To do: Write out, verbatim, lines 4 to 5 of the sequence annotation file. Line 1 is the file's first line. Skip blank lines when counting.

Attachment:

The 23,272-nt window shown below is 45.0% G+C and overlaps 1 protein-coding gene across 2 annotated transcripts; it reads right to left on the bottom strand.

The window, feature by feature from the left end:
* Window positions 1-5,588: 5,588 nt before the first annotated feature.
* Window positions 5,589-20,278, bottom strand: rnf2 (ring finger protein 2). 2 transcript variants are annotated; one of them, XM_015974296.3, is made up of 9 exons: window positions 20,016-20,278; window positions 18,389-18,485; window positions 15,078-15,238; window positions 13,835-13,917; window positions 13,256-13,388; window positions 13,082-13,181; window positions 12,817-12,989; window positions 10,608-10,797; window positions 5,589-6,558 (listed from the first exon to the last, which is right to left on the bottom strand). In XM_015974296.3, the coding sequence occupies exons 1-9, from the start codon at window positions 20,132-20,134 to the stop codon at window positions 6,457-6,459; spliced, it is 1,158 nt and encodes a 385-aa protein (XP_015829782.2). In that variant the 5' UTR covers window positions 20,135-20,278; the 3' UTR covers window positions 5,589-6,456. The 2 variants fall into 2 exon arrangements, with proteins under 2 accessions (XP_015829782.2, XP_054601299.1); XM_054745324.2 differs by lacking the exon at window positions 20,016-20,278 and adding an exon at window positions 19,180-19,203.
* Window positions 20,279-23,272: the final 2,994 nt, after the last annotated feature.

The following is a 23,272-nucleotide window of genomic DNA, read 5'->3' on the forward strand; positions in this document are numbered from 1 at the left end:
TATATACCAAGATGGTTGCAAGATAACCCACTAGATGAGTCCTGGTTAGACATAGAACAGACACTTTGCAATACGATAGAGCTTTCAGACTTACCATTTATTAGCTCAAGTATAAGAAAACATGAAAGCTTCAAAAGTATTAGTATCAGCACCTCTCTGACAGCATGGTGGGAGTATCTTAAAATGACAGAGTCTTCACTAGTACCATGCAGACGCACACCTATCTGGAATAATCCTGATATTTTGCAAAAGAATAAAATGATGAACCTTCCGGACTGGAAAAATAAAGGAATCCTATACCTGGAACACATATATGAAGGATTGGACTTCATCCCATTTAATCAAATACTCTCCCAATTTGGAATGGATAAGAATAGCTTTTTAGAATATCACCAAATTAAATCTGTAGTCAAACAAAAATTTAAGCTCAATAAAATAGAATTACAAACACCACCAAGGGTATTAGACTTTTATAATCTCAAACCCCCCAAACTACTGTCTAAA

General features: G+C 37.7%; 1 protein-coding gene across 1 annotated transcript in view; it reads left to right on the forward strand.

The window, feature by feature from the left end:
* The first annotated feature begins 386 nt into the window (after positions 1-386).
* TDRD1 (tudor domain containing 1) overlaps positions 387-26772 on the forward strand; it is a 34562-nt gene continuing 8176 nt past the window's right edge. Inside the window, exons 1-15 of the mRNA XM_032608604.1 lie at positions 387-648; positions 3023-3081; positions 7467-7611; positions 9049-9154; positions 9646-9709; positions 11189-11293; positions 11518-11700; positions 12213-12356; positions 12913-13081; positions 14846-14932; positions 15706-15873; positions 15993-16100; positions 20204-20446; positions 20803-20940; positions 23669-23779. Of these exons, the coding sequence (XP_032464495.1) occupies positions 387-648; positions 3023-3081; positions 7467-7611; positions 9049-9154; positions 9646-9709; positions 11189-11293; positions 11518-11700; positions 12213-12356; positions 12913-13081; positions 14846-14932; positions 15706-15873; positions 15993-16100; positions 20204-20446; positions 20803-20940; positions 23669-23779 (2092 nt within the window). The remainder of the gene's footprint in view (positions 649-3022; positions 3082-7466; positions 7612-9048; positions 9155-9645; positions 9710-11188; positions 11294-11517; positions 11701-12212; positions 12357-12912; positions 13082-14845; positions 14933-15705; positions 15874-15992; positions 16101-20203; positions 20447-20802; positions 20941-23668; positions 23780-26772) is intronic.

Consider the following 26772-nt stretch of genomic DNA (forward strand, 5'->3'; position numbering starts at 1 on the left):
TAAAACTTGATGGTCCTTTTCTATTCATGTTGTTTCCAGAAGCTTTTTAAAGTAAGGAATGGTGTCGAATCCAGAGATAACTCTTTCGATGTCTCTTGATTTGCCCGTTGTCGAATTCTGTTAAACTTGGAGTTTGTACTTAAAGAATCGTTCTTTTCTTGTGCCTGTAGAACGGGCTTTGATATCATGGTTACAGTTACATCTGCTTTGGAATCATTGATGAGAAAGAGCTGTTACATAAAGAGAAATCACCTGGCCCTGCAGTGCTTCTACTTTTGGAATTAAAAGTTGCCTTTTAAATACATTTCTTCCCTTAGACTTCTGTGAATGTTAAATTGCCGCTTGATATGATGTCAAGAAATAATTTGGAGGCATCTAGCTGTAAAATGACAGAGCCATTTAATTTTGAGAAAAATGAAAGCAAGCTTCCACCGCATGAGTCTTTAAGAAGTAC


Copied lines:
* Window positions 5,589-20,278, bottom strand: rnf2 (ring finger protein 2). 2 transcript variants are annotated; one of them, XM_015974296.3, is made up of 9 exons: window positions 20,016-20,278; window positions 18,389-18,485; window positions 15,078-15,238; window positions 13,835-13,917; window positions 13,256-13,388; window positions 13,082-13,181; window positions 12,817-12,989; window positions 10,608-10,797; window positions 5,589-6,558 (listed from the first exon to the last, which is right to left on the bottom strand). In XM_015974296.3, the coding sequence occupies exons 1-9, from the start codon at window positions 20,132-20,134 to the stop codon at window positions 6,457-6,459; spliced, it is 1,158 nt and encodes a 385-aa protein (XP_015829782.2). In that variant the 5' UTR covers window positions 20,135-20,278; the 3' UTR covers window positions 5,589-6,456. The 2 variants fall into 2 exon arrangements, with proteins under 2 accessions (XP_015829782.2, XP_054601299.1); XM_054745324.2 differs by lacking the exon at window positions 20,016-20,278 and adding an exon at window positions 19,180-19,203.
* Window positions 20,279-23,272: the final 2,994 nt, after the last annotated feature.